The L-arginine-nitric oxide (NO) pathway plays an important role in ischemia-reperfusion injury. In the present study we investigated the role of NO-precursor L-arginine on cardiac and pulmonary function after reversible hypothermic ischemia. Twelve anesthetized dogs underwent cardiopulmonary bypass. After 60 minutes of hypothermic cardiac arrest, reperfusion was started with application of either saline vehicle (control, n = 6) or L-arginine (40 mg/kg i.v. bolus then 3 mg/kg i.v. infusion during the first 20 minutes of reperfusion, n = 6). The vasodilative response to acetylcholine was significantly higher in the L-arginine group (P < 0.05). The preload recruitable stroke work of the left ventricle decreased significantly after reperfusion, however remained unchanged in the L-arginine group. Arterial blood gas analysis did not show any difference between the two groups. Plasma L-arginine concentration reached peak level at 20 minutes of administration (675.0 ± 66.6 versus 207.7 ± 14.5 in the L-arginine group, P < 0.05) and returned to baseline at 40 minutes, while in the control group remained unchanged during ischemia and reperfusion (276.2 ± 71.6 versus 283.8 ± 38.5, P < 0.05). Plasma nitrite concentration followed L-arginine changes parallel, however nitrate levels increased slower. Supplementation with L-arginine during reperfusion prevents myocardial and endothelial dysfunction, however does not have any overriding effect on pulmonary function. Considerably rapid elimination of plasma L-arginine was demonstrated during early reperfusion.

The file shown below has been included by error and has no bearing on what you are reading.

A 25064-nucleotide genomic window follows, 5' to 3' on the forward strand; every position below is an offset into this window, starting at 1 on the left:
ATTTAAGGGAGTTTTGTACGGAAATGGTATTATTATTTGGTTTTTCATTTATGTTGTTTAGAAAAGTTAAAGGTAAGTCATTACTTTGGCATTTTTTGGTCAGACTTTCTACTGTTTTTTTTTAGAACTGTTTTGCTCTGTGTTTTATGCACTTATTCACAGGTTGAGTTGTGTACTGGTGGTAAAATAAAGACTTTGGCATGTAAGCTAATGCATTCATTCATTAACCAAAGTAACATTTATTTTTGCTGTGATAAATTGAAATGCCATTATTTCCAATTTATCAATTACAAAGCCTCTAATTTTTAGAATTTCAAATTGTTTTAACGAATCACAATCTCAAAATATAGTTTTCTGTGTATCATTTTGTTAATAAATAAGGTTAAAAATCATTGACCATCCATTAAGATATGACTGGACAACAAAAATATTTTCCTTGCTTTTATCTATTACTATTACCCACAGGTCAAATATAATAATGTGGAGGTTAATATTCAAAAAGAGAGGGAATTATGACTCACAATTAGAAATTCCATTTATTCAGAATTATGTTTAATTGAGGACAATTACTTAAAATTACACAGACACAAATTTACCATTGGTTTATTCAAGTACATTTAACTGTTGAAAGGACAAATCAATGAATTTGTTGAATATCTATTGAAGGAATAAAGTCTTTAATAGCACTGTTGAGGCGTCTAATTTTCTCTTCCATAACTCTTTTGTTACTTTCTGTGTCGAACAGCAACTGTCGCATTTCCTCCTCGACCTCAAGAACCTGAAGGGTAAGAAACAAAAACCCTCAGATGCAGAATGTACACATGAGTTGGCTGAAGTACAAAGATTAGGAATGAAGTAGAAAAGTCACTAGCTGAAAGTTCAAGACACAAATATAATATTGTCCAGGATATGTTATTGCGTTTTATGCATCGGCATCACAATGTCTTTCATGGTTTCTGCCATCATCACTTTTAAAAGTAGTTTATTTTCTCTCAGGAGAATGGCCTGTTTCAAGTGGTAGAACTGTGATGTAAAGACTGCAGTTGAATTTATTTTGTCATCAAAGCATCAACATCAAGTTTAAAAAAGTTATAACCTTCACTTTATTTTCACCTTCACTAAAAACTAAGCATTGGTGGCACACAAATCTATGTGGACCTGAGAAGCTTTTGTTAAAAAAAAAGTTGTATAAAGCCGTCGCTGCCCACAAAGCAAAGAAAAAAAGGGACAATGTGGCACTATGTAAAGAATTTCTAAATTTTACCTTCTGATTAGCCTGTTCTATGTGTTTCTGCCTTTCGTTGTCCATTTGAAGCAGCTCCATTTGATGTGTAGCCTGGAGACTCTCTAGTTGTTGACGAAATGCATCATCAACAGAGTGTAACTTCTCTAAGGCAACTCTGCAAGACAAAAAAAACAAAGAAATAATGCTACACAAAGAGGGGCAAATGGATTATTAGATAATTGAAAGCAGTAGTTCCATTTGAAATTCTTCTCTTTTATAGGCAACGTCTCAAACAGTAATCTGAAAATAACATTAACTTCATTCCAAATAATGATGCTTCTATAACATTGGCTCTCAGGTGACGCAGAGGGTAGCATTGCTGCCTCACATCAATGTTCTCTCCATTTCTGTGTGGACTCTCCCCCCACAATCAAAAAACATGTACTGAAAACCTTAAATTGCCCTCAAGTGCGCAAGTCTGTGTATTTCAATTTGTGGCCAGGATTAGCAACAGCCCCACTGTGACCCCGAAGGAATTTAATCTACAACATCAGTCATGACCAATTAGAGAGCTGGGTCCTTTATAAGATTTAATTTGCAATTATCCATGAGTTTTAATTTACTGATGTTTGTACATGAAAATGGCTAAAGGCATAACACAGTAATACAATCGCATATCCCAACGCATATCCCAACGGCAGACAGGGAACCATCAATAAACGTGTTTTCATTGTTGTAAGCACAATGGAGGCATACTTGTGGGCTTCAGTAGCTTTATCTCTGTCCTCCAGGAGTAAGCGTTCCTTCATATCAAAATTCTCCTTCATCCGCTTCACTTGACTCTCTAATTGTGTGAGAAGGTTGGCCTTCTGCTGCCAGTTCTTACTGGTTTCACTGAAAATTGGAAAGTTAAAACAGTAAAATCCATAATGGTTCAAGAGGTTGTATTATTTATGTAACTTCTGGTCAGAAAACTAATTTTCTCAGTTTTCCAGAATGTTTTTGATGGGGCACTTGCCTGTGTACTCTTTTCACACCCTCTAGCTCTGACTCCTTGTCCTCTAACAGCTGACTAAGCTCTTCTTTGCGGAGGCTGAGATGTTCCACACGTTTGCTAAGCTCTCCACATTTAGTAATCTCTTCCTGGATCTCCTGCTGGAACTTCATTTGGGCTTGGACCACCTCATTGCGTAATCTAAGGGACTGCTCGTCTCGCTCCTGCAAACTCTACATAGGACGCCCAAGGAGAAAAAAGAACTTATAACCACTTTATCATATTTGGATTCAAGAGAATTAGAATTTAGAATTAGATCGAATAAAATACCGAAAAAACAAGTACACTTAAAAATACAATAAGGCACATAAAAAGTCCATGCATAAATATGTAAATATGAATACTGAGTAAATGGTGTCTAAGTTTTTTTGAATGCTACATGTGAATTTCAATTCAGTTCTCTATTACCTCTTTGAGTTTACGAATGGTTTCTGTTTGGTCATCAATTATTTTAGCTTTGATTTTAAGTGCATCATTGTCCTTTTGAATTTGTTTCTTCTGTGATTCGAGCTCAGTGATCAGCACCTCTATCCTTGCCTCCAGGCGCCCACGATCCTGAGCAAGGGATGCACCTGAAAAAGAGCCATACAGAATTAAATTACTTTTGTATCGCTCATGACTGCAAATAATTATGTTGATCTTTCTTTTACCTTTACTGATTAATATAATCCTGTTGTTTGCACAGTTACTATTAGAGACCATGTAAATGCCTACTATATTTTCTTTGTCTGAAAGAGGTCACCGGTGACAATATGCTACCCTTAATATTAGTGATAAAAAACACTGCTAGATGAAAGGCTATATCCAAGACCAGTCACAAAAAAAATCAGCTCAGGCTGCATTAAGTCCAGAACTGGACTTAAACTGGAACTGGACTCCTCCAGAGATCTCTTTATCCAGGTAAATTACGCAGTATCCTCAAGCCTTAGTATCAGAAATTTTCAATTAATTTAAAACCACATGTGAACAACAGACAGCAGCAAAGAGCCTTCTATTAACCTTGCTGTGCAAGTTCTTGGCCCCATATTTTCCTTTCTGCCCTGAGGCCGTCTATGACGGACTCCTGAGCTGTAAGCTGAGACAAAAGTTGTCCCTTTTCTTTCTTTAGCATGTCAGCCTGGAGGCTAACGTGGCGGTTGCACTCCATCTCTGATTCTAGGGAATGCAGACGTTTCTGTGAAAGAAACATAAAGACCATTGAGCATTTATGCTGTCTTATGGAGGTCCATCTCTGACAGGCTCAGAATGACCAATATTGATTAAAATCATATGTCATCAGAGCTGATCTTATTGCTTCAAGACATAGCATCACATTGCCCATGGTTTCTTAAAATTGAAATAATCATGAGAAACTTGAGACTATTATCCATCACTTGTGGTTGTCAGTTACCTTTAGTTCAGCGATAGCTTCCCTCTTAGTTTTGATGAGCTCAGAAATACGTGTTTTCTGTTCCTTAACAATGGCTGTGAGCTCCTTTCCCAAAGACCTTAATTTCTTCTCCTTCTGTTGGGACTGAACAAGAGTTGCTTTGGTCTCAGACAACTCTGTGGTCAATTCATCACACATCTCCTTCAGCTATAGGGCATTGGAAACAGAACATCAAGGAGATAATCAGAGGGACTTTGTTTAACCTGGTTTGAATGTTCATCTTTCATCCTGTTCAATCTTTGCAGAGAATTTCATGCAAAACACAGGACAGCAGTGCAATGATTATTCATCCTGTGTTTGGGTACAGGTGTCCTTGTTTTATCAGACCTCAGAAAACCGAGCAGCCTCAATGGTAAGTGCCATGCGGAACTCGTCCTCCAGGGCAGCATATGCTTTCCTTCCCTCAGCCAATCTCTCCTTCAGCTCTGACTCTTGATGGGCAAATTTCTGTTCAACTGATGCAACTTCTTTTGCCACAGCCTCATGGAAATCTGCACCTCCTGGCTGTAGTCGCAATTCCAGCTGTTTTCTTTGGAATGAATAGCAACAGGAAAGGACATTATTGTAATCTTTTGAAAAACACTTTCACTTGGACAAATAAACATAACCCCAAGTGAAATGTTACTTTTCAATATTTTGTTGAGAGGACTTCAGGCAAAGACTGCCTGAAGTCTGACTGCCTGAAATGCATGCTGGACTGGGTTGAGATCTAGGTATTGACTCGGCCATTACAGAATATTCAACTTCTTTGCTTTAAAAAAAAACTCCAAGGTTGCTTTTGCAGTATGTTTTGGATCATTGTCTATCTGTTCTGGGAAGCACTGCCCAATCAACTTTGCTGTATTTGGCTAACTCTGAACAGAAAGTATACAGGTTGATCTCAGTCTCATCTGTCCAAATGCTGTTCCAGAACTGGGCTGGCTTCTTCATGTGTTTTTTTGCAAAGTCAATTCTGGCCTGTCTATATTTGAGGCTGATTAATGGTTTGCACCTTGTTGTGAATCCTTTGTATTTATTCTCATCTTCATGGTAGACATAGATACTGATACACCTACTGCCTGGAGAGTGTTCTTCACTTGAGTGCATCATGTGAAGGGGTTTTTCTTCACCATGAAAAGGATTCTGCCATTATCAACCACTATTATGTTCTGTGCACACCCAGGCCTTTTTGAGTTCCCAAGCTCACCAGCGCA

- Cardiac surgery
- Nitric oxide
ASJC Scopus subject areas
- Cardiology and Cardiovascular Medicine